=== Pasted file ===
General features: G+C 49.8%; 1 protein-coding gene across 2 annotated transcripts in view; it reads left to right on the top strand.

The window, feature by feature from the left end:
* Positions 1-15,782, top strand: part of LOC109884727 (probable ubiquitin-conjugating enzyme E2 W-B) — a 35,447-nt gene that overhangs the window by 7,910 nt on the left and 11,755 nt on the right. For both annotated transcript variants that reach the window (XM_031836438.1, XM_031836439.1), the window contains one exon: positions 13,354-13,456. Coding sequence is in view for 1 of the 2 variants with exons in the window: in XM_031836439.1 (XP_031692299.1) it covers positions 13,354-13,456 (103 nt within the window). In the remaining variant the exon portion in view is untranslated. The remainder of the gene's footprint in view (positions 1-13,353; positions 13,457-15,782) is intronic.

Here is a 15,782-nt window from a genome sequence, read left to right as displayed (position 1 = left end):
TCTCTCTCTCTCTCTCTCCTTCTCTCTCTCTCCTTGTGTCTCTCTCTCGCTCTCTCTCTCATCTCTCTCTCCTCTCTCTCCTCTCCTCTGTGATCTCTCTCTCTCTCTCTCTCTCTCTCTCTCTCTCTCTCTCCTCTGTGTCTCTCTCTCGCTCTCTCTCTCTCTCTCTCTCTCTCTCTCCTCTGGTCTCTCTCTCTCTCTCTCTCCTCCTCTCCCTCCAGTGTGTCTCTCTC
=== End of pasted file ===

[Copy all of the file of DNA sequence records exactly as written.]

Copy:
General features: G+C 49.8%; 1 protein-coding gene across 2 annotated transcripts in view; it reads left to right on the top strand.

The window, feature by feature from the left end:
* Positions 1-15,782, top strand: part of LOC109884727 (probable ubiquitin-conjugating enzyme E2 W-B) — a 35,447-nt gene that overhangs the window by 7,910 nt on the left and 11,755 nt on the right. For both annotated transcript variants that reach the window (XM_031836438.1, XM_031836439.1), the window contains one exon: positions 13,354-13,456. Coding sequence is in view for 1 of the 2 variants with exons in the window: in XM_031836439.1 (XP_031692299.1) it covers positions 13,354-13,456 (103 nt within the window). In the remaining variant the exon portion in view is untranslated. The remainder of the gene's footprint in view (positions 1-13,353; positions 13,457-15,782) is intronic.

Here is a 15,782-nt window from a genome sequence, read left to right as displayed (position 1 = left end):
TCTCTCTCTCTCTCTCTCCTTCTCTCTCTCTCCTTGTGTCTCTCTCTCGCTCTCTCTCTCATCTCTCTCTCCTCTCTCTCCTCTCCTCTGTGATCTCTCTCTCTCTCTCTCTCTCTCTCTCTCTCTCTCTCTCCTCTGTGTCTCTCTCTCGCTCTCTCTCTCTCTCTCTCTCTCTCTCTCCTCTGGTCTCTCTCTCTCTCTCTCTCCTCCTCTCCCTCCAGTGTGTCTCTCTC